Institute of Systematic Musicology, University of Hamburg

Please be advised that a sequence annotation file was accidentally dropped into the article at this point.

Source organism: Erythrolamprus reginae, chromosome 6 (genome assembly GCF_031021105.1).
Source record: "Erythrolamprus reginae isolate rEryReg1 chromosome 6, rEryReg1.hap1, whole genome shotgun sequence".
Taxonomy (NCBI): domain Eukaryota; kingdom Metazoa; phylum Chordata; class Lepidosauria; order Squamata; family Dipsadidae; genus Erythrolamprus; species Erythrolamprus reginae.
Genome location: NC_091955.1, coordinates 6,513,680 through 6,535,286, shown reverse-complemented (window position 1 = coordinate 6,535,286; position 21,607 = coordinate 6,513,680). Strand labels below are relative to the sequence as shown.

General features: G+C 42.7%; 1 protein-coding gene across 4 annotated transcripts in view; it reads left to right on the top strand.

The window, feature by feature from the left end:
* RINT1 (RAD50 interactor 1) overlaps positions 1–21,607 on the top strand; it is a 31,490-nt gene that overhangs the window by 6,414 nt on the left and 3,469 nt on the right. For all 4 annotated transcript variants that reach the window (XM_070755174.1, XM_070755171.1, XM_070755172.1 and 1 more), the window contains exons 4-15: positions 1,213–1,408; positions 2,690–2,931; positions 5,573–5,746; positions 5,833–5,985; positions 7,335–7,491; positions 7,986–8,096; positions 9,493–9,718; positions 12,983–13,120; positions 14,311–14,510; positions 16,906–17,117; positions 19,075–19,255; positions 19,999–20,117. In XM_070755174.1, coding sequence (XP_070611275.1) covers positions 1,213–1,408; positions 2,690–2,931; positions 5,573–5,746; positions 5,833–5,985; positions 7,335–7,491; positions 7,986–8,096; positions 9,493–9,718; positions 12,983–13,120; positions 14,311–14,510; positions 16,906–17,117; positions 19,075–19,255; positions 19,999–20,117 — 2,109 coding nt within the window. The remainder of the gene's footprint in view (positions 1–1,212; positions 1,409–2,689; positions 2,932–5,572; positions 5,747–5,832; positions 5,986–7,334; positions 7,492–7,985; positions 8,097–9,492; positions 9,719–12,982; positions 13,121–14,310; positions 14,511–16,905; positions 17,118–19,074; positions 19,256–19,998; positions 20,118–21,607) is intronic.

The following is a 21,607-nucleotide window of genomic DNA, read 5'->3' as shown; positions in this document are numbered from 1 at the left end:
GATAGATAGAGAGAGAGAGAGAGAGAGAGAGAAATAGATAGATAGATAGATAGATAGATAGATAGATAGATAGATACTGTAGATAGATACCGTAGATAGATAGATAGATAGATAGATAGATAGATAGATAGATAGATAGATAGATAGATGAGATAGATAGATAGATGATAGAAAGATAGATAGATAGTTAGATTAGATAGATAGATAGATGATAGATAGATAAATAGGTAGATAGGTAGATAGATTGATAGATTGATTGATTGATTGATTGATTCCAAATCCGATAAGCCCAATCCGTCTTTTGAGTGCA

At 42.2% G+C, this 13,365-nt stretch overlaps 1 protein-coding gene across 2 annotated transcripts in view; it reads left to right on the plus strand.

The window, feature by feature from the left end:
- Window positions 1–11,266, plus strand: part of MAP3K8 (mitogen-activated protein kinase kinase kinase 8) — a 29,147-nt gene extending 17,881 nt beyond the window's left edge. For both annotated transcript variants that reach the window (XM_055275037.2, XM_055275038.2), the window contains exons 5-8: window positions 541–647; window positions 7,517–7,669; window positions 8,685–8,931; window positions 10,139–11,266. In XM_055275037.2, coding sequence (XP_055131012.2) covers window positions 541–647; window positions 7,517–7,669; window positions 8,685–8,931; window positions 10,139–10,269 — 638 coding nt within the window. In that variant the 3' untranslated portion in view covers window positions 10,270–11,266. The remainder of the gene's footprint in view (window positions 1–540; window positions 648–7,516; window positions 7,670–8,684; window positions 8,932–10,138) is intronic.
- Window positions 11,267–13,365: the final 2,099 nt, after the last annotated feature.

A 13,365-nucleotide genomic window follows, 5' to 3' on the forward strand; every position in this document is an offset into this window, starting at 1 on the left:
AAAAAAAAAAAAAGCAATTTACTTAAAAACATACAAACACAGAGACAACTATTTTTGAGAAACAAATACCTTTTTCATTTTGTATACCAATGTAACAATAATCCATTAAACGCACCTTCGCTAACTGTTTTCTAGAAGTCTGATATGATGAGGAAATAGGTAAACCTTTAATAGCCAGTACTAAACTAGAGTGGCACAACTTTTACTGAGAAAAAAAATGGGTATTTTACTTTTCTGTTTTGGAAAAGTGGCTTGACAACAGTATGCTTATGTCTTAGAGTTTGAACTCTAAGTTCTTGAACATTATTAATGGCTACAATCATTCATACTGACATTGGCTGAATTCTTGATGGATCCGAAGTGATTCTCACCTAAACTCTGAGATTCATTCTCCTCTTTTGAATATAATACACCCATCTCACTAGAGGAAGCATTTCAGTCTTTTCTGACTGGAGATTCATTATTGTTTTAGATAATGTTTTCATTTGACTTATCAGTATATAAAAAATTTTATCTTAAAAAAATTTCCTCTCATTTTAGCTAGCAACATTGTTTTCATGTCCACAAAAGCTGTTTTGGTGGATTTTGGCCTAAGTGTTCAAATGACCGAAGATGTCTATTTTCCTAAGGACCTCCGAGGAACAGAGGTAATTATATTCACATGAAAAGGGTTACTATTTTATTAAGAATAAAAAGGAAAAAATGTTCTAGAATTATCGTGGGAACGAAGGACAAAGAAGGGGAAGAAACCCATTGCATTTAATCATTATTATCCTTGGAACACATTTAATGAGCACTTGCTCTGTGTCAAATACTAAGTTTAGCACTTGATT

Well-maintained pianos are said to "mature" and to "change to the better" over the first years. When auditioning concert pianos for purchase, technicians do often not choose the best sounding instrument but the one with the greatest potential for future development. The present work addresses the following questions: Are structural changes measurable on a piano after one year of operation in a concert house? Are these changes perceivable by listeners? Measurements are performed on two occasions: First, on a brand new instrument prepared for sale. Second, on the same piano after having been played for one year in a concert hall. Single notes are recorded with dummy-head-microphones in player position in an anechoic chamber. An extended ABX listening test engaging approx. 100 players, tuners, and builders, addresses the questions whether a variation in tonal quality is audible and if so, what sound properties could lead to a perceived difference. Semantic sub-grouping allows for indication on the vocabulary listeners of varying expertise use to verbalize their sensation. The statements give hints on what could have changed over the year and are used as a basis for the analysis of corresponding physical properties and psychoacoustic parameters related to the described sensations.
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